Conference Dates

September 17-20, 2017


Uranium carbide (UC) has the potential to be used as fuel in Generation IV nuclear reactors thanks to its higher metal atom density and better thermal conductivity when compared to the most commonly used fuel: uranium dioxide (UO2) [1]. Although UC offers improved properties during operation, it needs to be converted into an oxide form after usage as it is reactive and potentially pyrophoric [2] in oxidising environments. Previous oxidation studies on UC, performed over a range of oxygen atmospheres and temperatures, suggest different mechanisms lead to the formation of either a protective or a pulverised non-protective oxide layer [3].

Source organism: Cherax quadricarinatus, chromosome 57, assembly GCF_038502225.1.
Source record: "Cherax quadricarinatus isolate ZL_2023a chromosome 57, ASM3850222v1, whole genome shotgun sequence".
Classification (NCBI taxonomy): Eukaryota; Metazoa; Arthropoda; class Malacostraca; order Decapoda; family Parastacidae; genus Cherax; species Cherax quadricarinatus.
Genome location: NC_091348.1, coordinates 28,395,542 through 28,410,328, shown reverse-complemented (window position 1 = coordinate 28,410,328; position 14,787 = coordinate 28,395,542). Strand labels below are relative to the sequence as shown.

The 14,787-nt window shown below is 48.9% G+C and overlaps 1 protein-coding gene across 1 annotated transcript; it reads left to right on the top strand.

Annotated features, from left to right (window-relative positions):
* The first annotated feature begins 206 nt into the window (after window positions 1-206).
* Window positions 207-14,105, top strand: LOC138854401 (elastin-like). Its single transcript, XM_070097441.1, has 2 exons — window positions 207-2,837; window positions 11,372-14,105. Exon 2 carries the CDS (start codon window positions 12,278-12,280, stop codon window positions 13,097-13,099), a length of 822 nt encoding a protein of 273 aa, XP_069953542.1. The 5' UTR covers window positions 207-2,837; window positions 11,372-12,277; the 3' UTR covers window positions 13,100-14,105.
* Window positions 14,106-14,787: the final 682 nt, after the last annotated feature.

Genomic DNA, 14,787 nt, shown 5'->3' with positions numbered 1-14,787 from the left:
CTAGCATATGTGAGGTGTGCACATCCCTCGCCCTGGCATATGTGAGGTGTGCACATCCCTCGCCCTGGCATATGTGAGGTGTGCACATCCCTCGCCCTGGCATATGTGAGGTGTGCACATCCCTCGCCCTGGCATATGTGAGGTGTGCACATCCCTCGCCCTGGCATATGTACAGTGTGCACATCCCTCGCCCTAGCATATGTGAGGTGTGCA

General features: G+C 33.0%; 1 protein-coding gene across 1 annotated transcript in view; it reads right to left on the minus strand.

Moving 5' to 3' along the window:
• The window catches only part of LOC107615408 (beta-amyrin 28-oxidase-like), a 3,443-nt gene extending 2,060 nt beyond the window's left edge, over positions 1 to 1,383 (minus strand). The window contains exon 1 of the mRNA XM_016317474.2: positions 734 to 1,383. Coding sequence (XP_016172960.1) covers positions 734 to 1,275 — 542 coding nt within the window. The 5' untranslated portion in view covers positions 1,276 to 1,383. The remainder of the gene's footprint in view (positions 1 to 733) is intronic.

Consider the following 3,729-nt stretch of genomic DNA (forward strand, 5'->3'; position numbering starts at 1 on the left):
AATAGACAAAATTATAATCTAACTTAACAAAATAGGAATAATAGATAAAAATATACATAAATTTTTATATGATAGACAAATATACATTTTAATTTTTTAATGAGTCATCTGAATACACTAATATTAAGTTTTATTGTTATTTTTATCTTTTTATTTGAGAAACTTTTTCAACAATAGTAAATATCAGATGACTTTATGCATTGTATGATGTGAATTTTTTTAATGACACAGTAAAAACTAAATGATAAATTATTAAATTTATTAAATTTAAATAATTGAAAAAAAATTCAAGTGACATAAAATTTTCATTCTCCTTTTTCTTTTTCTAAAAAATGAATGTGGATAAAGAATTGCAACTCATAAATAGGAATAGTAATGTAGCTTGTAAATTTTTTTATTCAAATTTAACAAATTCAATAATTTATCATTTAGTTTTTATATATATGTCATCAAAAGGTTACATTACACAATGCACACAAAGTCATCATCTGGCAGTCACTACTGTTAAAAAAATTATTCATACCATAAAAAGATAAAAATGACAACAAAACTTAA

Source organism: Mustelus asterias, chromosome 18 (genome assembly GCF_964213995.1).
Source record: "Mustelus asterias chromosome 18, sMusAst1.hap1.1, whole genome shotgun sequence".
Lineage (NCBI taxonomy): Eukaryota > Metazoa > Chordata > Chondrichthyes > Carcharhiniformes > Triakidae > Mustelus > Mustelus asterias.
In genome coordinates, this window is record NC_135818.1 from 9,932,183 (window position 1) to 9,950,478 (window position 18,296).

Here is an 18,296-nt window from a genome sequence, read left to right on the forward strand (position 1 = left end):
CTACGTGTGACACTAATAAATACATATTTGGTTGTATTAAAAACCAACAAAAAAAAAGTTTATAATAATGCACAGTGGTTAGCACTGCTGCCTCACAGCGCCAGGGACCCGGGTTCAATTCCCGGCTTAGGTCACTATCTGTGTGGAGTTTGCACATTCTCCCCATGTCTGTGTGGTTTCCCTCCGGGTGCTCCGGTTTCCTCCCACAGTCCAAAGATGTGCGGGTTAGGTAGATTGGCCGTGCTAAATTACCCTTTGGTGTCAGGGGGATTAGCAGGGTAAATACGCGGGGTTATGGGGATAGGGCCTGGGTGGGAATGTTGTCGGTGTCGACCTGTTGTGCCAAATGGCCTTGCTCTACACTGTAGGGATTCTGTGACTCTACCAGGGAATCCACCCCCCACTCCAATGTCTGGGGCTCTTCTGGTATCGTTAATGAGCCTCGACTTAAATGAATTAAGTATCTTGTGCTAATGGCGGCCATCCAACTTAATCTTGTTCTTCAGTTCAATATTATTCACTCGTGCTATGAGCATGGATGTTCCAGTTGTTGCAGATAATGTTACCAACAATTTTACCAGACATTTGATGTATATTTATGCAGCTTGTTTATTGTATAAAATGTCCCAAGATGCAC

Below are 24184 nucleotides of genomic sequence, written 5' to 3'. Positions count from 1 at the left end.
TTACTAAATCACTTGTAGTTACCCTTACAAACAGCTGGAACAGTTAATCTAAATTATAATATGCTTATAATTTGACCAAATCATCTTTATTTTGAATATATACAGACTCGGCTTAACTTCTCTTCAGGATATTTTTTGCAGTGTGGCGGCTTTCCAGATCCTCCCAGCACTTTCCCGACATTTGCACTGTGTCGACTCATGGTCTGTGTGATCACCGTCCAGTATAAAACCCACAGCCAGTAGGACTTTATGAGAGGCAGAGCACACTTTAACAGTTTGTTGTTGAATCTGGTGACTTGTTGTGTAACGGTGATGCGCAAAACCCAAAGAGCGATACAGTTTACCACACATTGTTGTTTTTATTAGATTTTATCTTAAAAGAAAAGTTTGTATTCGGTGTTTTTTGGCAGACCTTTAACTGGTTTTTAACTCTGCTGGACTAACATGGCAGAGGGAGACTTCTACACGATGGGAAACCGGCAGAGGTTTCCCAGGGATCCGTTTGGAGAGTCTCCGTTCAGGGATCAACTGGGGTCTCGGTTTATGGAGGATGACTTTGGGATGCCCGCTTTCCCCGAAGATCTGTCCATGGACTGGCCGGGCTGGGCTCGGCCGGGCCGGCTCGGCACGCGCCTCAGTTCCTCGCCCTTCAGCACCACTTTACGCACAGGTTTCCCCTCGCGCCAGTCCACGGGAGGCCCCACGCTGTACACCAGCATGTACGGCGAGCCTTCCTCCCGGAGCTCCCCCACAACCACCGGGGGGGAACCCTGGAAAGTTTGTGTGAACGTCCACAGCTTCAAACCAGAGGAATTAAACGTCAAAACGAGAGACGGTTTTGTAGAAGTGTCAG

New experimental observations of the oxidation and self-ignition of UC were reported in our previous work [4] involving a combination of state-of-the-art techniques: high temperature environmental scanning electron microscopy (HT-ESEM), high-resolution transmission electron microscopy (HRTEM) combined with an image analysis technique (ImageJ). In situ HT-ESEM oxidation of sintered UC fragments from 723 to 848 K in 10 to 100 Pa oxygen atmosphere revealed the morphological changes to the oxide during the transformations between UC to UO2 and UO2 to U3O8. Oxidation at 723 K in a low O2 atmosphere (≤ 25 Pa O2) produced a compact UO2+x oxide layer, confirmed by post mortem HRTEM analysis. The oxide formed after an induction period and it was accompanied by an exponential followed by logarithmic sample area expansion and crack propagation. Furthermore, samples oxidised at 50 Pa O2 at 723 K and at 773-848 K in an oxygen atmosphere of 10 to 100 Pa O2 showed “explosive” oxidation (see Figure 1). Sample expansion and crack propagation are well described by an exponential law until the “explosion” occurred causing a transformation to a popcorn-like morphology which is typical for oxidation from UO2 to U3O8. HRTEM analysis on the sample powder showed the oxide to be formed of a mixture of U3O7/U3O8 with U3O8 showing preferential growth in the [001] direction. The explosive nature of the oxide is triggered by ignition of UC, which set off this reaction throughout the entire sample with a propagation speed of 150-500 ± 50 µm/s, which shows similarities to a self-propagating high-temperature synthesis reaction.

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